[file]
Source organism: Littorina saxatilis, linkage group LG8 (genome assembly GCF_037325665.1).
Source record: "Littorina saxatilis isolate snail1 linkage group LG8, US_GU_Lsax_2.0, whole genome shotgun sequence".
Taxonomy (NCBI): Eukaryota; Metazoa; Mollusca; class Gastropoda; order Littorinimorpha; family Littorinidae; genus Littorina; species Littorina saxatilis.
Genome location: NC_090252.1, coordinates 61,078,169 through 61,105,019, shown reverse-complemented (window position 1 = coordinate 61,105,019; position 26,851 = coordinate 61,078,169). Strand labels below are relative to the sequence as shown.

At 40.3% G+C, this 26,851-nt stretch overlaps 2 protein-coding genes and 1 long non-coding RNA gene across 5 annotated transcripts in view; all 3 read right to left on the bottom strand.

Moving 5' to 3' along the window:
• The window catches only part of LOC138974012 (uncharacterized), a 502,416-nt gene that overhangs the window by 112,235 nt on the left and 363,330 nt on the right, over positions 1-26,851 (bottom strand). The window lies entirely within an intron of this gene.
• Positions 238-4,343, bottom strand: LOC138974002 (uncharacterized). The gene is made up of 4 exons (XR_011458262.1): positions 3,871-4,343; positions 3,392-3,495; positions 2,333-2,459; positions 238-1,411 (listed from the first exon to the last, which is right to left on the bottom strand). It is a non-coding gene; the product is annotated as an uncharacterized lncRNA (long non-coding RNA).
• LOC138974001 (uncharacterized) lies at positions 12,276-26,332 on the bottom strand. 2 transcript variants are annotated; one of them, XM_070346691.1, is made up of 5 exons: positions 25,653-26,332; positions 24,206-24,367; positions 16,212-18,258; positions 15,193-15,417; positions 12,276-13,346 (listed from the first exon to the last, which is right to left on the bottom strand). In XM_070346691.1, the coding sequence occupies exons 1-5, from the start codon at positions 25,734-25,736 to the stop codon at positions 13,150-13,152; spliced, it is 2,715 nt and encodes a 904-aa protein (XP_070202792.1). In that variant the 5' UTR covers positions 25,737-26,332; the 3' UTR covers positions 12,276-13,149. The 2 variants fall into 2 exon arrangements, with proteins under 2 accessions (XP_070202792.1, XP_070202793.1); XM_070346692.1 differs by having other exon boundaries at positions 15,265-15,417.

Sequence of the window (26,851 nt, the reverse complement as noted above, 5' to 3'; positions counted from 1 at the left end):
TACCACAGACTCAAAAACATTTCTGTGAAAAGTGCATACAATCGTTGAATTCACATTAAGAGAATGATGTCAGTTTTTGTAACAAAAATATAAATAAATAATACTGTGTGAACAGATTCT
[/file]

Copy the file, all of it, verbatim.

Source organism: Littorina saxatilis, linkage group LG8 (genome assembly GCF_037325665.1).
Source record: "Littorina saxatilis isolate snail1 linkage group LG8, US_GU_Lsax_2.0, whole genome shotgun sequence".
Taxonomy (NCBI): Eukaryota; Metazoa; Mollusca; class Gastropoda; order Littorinimorpha; family Littorinidae; genus Littorina; species Littorina saxatilis.
Genome location: NC_090252.1, coordinates 61,078,169 through 61,105,019, shown reverse-complemented (window position 1 = coordinate 61,105,019; position 26,851 = coordinate 61,078,169). Strand labels below are relative to the sequence as shown.

At 40.3% G+C, this 26,851-nt stretch overlaps 2 protein-coding genes and 1 long non-coding RNA gene across 5 annotated transcripts in view; all 3 read right to left on the bottom strand.

Moving 5' to 3' along the window:
• The window catches only part of LOC138974012 (uncharacterized), a 502,416-nt gene that overhangs the window by 112,235 nt on the left and 363,330 nt on the right, over positions 1-26,851 (bottom strand). The window lies entirely within an intron of this gene.
• Positions 238-4,343, bottom strand: LOC138974002 (uncharacterized). The gene is made up of 4 exons (XR_011458262.1): positions 3,871-4,343; positions 3,392-3,495; positions 2,333-2,459; positions 238-1,411 (listed from the first exon to the last, which is right to left on the bottom strand). It is a non-coding gene; the product is annotated as an uncharacterized lncRNA (long non-coding RNA).
• LOC138974001 (uncharacterized) lies at positions 12,276-26,332 on the bottom strand. 2 transcript variants are annotated; one of them, XM_070346691.1, is made up of 5 exons: positions 25,653-26,332; positions 24,206-24,367; positions 16,212-18,258; positions 15,193-15,417; positions 12,276-13,346 (listed from the first exon to the last, which is right to left on the bottom strand). In XM_070346691.1, the coding sequence occupies exons 1-5, from the start codon at positions 25,734-25,736 to the stop codon at positions 13,150-13,152; spliced, it is 2,715 nt and encodes a 904-aa protein (XP_070202792.1). In that variant the 5' UTR covers positions 25,737-26,332; the 3' UTR covers positions 12,276-13,149. The 2 variants fall into 2 exon arrangements, with proteins under 2 accessions (XP_070202792.1, XP_070202793.1); XM_070346692.1 differs by having other exon boundaries at positions 15,265-15,417.

Sequence of the window (26,851 nt, the reverse complement as noted above, 5' to 3'; positions counted from 1 at the left end):
TACCACAGACTCAAAAACATTTCTGTGAAAAGTGCATACAATCGTTGAATTCACATTAAGAGAATGATGTCAGTTTTTGTAACAAAAATATAAATAAATAATACTGTGTGAACAGATTCT